Pittsburgh was, as far as I know, the last major American city to close its streetcar network. While there were some networks which survived (and two lines in Pittsburgh did) they are all weird exceptions which made abandonment and replacement with busses impractical. Pittsburgh, however, limped along until about 1975, although by that point the network had already been greatly diminished.
IIRC, the North American cities which didn't abandon their 1st gen streetcar networks were as follows:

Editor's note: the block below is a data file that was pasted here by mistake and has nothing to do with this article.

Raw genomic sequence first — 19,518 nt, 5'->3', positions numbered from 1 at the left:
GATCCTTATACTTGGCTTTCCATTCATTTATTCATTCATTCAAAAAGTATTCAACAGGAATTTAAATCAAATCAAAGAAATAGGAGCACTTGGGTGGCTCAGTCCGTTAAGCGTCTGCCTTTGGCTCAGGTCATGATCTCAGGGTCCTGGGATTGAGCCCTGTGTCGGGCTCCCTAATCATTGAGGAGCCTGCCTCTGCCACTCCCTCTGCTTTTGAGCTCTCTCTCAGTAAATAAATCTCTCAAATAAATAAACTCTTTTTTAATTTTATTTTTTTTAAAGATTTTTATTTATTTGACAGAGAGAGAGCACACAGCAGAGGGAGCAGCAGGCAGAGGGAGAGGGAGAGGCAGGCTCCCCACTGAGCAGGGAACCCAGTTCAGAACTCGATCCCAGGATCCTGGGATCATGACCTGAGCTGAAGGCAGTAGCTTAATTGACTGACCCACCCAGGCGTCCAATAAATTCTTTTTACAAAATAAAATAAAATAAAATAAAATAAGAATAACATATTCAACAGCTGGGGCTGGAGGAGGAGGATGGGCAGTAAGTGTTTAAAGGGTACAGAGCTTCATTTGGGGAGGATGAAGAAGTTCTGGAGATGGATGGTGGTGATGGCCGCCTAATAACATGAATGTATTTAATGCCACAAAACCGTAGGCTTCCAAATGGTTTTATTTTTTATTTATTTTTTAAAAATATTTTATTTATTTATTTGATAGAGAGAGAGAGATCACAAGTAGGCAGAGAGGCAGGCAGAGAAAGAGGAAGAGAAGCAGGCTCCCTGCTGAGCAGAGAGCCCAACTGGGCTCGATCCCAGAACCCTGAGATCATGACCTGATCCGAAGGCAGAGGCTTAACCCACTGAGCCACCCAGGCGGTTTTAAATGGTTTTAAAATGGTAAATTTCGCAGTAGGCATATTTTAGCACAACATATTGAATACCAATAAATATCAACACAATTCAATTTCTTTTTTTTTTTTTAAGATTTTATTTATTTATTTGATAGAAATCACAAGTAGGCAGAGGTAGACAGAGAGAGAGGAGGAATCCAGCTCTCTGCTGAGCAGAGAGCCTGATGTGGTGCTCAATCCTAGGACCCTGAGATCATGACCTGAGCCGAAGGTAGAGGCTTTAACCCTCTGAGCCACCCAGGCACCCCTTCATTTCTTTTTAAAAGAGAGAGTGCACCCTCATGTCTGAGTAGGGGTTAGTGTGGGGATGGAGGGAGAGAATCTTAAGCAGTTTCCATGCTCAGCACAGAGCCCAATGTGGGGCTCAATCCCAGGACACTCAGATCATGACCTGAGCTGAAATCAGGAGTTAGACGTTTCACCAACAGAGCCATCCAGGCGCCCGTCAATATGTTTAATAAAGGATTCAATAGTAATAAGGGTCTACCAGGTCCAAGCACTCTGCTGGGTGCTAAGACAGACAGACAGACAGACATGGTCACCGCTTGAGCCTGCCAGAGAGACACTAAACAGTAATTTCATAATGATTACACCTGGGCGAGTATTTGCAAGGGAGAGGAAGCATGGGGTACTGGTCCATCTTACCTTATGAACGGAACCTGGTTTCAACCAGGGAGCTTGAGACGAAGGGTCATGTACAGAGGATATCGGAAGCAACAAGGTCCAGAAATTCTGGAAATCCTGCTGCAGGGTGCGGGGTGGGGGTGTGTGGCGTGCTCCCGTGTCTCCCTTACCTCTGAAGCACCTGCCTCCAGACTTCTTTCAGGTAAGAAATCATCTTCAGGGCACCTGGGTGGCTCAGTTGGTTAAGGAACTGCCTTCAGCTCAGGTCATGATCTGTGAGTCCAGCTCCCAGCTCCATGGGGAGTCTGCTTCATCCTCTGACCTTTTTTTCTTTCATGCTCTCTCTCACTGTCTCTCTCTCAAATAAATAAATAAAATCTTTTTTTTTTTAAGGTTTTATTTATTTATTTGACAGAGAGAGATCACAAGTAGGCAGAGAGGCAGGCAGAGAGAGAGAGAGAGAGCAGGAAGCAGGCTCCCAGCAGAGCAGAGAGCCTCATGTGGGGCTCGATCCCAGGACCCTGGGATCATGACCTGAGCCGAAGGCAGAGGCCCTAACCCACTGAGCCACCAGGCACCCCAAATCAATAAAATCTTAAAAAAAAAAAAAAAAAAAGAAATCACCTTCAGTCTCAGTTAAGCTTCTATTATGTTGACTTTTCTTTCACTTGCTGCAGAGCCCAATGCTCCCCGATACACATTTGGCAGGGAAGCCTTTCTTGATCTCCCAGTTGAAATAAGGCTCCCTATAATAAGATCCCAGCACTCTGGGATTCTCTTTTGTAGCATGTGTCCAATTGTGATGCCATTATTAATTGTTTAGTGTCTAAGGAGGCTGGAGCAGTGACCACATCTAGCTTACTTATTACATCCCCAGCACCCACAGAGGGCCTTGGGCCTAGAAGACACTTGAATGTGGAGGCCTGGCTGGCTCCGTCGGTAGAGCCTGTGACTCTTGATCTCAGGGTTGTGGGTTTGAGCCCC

Philadelphia: Remaining lines fed into a subway, although purely street-running lines survived well into the 1990's and one heritage line still operates
Boston: Fed into underground tunnel or fully separated ROW (Ashmont-Mattapan), large abandonments still occurred on feeder lines to subway
Cleveland: Segregated ROW interurban with downtown subway
Newark: Segregated ROW, downtown tunnel
San Fran: Tunnels under hills and central subway tunnel
New Orleans: Segregated ROW
Pittsburgh: Tunnels under mountains
Mexico City: Segregated ROW
Toronto: For some reason didn't abandon it despite having no tunnels or weird circumstances.